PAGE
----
May calls on Cabinet to ‘stand together and stand firm’ on Brexit

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Theresa May has called on her Cabinet to “stand together and stand firm” on Brexit, after negotiations with the EU stalled in the run-up to a crucial summit.

The Prime Minister’s plea came in an extended three-hour meeting of Cabinet at 10 Downing Street, where ministers offered strong support for her insistence any Brexit deal must preserve the integrity of the Union and cannot bind the UK indefinitely into a customs backstop arrangement.

Despite intense speculation over a possible walkout in recent days, no minister indicated they might consider resigning from the Government over Brexit.

Cabinet meeting
International Development Secretary Penny Mordaunt arrives for the Cabinet meeting at 10 Downing Street (Stefan Rousseau/PA)

Reports from Brussels suggested senior European Commission officials were casting doubt on the prospect of a special Brexit summit in November if no agreement has been reached by then on the “backstop” arrangement being sought to avoid a hard border in Ireland.

The EU’s chief Brexit negotiator Michel Barnier said “we need more time” to find an agreement to deliver an orderly UK withdrawal and keep the Irish border open.

“We will take this time, calmly and seriously, to find this global agreement in the next weeks,” he said.

The EU’s chief Brexit negotiator Michel Barnier said ‘we need more time’ to reach a deal (European Commission Audiovisual Services)

– That it would not be possible for her or any other UK Prime Minister to sign up to an agreement that which created a customs border down the Irish Sea;

– That any agreement must ensure that the UK is not kept indefinitely in a “backstop” arrangement against its will.

Mrs May’s official spokesman said the PM received “strong” support from Cabinet on these two points.

The Prime Minister told Cabinet she was committed to securing a Brexit that delivers on the referendum result, safeguards jobs and security and preserves the Union, telling ministers: “I’m convinced that if we as a Government stand together and stand firm, we can achieve this.”

Eight Brexit-backing ministers took the highly unusual step of meeting on the eve of Cabinet to discuss, over pizzas, their concerns about Mrs May’s approach.

But two of those present at the “pizza summit” in the office of Commons Leader Andrea Leadsom played down suggestions of rebellion against the Prime Minister.

International Development Secretary Penny Mordaunt told Sky News: “No-one is planning on resigning. We are all doing our jobs and we are trying to get the best deal for this country, and that’s it.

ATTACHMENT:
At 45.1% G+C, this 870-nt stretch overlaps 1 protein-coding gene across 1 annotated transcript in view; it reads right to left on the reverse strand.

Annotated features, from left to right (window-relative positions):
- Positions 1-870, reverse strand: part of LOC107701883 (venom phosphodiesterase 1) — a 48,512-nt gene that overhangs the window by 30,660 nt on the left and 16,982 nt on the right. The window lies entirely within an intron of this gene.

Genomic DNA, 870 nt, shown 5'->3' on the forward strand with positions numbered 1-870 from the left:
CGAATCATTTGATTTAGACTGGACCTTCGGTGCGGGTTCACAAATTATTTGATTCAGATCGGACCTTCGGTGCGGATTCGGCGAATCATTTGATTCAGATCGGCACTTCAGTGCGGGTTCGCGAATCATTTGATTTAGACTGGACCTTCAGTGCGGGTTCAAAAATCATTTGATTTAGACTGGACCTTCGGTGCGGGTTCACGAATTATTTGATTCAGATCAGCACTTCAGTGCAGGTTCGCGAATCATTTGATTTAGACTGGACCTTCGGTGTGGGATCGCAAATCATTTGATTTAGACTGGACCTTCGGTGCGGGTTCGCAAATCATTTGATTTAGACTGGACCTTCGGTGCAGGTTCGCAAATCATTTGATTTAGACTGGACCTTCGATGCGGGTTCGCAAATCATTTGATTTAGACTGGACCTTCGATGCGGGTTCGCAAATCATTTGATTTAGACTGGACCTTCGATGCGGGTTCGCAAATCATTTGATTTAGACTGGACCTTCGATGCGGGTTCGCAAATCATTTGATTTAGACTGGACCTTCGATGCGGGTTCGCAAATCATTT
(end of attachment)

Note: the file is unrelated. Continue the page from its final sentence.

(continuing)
“We are approaching the end of negotiations. This is going to be a difficult time, but the whole Cabinet is digging in to get the best deal for this country.”

And Mrs Leadsom herself said: “The Prime Minister is doing a very, very complicated job and I’m fully supporting her in getting that done.”

Public opinion of government’s Brexit negotiations
(PA Graphics)

Ministers arriving for Cabinet on Tuesday morning were offered sausage and bacon sandwiches.

In Luxembourg, foreign ministers from the remaining 27 EU states were receiving a briefing from Mr Barnier at the General Affairs Council.

Arriving for the meeting, Germany’s Europe minister, Michael Roth, said his message to Mrs May was: “Take responsibility and be constructive.”

German Europe minister Michael Roth called on Theresa May to ‘take responsibility’ (European Commission Audiovisual Services)

“The British side needs support. Without a clear vote in the European Parliament and without a clear vote in the British Parliament, it won’t succeed in the end.”

Mrs May is due to address leaders of the EU27 on Wednesday evening before leaving them to discuss the next steps on Brexit over dinner in her absence.

With no likelihood of a deal this week, doubts were being raised over the prospect of a special Brexit summit on November 17-18.

This has variously been framed as a final opportunity to reach agreement or as a chance for the 27 to make preparations for a disorderly no-deal withdrawal.

Belgium’s foreign minister, Didier Reynders, put the chances of the UK crashing out without a deal at “50/50”.

The Prime Minister told the House of Commons on Monday that an exit agreement is still “achievable”.

And European Council president Donald Tusk urged both sides to keep making every effort to find a deal.

In a letter to EU leaders, Mr Tusk said the Brexit negotiations had “proven to be more complicated than some may have expected”.

But he added: “We should nevertheless remain hopeful and determined, as there is good will to continue these talks on both sides…

“As someone rightly said: ‘It always seems impossible until it’s done.’ Let us not give up.”

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